The Popular Equipment Package adds roof rails, fog lights, automatic headlights, heated mirrors, and heated seats with a power driver’s seat bumps the price to $25,400. The Leather & Premium Equipment Package builds on the Popular Equipment Pack with proximity key, leather seats, power passenger seat, the passenger-pleasing sliding/reclining and heated second row, and a 4.3-inch touchscreen display with a rear-view camera, moving the price to $28,350. Finally, a Technology Package takes everything from the Leather & Premium Pack and adds a panoramic sunroof, an eight-inch touchscreen navigation system, a Dimension stereo, and a heated steering wheel for a final price of $31,050.
Jumping up to the turbocharged powertrain automatically includes the Popular Equipment Package, along with a reasonable $1600 premium. The Turbo tacks on an extra $700 automatically for specific equipment like 19-inch wheels, the TFT cluster display, and a trailer-prep package. For the math averse, the price for a base Sport Turbo is $27,700. From there, the same Leather & Premium Equipment will up things to $30,150, while adding the Tech pack results in a price of $33,050.
All told, a loaded-to-the-teeth Santa Fe Sport 2.0T with all-wheel drive and the Tech pack will cost $34,800 (plus $825 for freight). It’s a pricey sum, but not out of this world compared to a loaded Ford Edge Limited 2.0T, which starts at $35,935, is only available in front-drive, and costs an extra $795 for navigation. The Equinox looks like a bargain until you realize its $33,090 starting price is for an all-wheel-drive LTZ with the base four-cylinder, no sunroof, and no navigation.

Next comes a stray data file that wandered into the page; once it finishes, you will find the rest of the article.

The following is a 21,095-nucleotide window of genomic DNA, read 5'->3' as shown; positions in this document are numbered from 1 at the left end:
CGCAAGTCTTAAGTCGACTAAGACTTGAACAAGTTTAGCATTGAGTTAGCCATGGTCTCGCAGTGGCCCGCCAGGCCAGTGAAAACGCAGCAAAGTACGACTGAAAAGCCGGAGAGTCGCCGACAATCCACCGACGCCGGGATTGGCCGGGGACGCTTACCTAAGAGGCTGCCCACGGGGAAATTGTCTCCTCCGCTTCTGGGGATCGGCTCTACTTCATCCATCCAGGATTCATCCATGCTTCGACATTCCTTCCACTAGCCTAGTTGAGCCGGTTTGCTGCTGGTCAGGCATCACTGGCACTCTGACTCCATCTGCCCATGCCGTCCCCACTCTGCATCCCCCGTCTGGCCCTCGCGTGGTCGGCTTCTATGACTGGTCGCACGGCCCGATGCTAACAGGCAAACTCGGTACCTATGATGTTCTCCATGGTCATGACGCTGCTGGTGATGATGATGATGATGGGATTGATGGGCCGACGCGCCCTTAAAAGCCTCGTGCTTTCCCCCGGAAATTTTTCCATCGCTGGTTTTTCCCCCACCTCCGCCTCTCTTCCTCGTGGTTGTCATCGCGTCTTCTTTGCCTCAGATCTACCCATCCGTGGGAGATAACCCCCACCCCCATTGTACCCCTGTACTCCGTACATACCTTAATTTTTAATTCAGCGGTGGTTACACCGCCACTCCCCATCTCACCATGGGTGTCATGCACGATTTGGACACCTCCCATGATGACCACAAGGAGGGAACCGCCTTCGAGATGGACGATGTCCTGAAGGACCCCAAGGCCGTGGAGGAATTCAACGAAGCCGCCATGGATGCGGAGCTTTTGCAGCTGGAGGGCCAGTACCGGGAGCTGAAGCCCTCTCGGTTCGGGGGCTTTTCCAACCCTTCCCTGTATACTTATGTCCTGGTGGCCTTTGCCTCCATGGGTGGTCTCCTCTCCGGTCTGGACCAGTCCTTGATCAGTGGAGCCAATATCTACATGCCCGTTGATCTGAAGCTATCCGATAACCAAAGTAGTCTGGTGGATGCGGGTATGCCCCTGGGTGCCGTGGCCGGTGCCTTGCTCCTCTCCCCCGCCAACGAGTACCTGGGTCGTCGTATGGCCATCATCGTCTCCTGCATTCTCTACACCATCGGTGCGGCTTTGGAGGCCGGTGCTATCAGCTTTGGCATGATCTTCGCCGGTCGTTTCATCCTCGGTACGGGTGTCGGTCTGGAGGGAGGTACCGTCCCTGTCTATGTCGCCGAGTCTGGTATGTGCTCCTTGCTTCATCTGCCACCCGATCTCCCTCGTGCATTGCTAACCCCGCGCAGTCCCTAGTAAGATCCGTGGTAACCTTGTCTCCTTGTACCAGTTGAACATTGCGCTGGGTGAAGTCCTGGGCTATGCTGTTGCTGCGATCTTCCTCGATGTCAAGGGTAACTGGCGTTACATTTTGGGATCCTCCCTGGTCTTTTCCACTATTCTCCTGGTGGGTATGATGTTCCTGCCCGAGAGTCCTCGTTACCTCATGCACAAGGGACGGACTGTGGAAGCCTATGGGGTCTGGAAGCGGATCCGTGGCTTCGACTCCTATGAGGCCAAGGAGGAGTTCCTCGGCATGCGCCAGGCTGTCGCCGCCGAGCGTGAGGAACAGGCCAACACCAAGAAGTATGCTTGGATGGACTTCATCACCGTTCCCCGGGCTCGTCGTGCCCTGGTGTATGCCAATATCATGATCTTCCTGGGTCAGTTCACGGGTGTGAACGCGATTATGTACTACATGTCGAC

2013 Santa Fe Sports are still relatively rare on dealer lots, but that should certainly change once production ramps up. Hyundai’s lack of production capacity may be the thing that hurts the Santa Fe most. In our eyes, the Santa Fe Sport certainly seems worth whatever wait it takes to get from the factory to your door (hell, try custom ordering it—it’s an experience).
Once you’ve taken delivery, though, you’ll own arguably one of the best vehicles for a small family on sale today. With decent power, efficiency, space, equipment, and a price that won’t break the bank, the Santa Fe Sport is certainly the kind of product that reminds you of just how far Hyundai has come.
2013 Hyundai Santa Fe Sport 2.0T AWD Technology
Engine: Turbocharged inline-four, 2.0 liters, 16v
Output: 264 hp/269 lb-ft
Weight: 3706 lb
Fuel Economy, City/Hwy: 20/27 mpg
Base Price: $34,800
On Sale: Fall 2012